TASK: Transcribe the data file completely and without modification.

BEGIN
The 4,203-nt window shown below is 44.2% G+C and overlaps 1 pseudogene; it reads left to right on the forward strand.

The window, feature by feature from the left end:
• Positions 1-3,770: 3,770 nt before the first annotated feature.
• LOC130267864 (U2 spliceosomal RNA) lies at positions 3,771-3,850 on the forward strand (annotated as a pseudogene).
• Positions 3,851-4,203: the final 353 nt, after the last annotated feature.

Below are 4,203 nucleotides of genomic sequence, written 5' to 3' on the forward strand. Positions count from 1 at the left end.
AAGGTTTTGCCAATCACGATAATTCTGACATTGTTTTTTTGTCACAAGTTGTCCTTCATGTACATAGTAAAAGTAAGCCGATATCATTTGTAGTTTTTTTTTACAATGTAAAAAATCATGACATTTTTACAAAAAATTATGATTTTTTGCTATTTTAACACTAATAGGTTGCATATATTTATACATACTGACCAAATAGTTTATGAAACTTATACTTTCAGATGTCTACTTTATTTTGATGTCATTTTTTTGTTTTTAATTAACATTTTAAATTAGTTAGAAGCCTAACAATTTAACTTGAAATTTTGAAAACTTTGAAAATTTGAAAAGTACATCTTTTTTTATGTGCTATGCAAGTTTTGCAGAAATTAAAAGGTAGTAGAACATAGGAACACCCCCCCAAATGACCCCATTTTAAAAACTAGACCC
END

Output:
The 4,203-nt window shown below is 44.2% G+C and overlaps 1 pseudogene; it reads left to right on the forward strand.

The window, feature by feature from the left end:
• Positions 1-3,770: 3,770 nt before the first annotated feature.
• LOC130267864 (U2 spliceosomal RNA) lies at positions 3,771-3,850 on the forward strand (annotated as a pseudogene).
• Positions 3,851-4,203: the final 353 nt, after the last annotated feature.

Below are 4,203 nucleotides of genomic sequence, written 5' to 3' on the forward strand. Positions count from 1 at the left end.
AAGGTTTTGCCAATCACGATAATTCTGACATTGTTTTTTTGTCACAAGTTGTCCTTCATGTACATAGTAAAAGTAAGCCGATATCATTTGTAGTTTTTTTTTACAATGTAAAAAATCATGACATTTTTACAAAAAATTATGATTTTTTGCTATTTTAACACTAATAGGTTGCATATATTTATACATACTGACCAAATAGTTTATGAAACTTATACTTTCAGATGTCTACTTTATTTTGATGTCATTTTTTTGTTTTTAATTAACATTTTAAATTAGTTAGAAGCCTAACAATTTAACTTGAAATTTTGAAAACTTTGAAAATTTGAAAAGTACATCTTTTTTTATGTGCTATGCAAGTTTTGCAGAAATTAAAAGGTAGTAGAACATAGGAACACCCCCCCAAATGACCCCATTTTAAAAACTAGACCC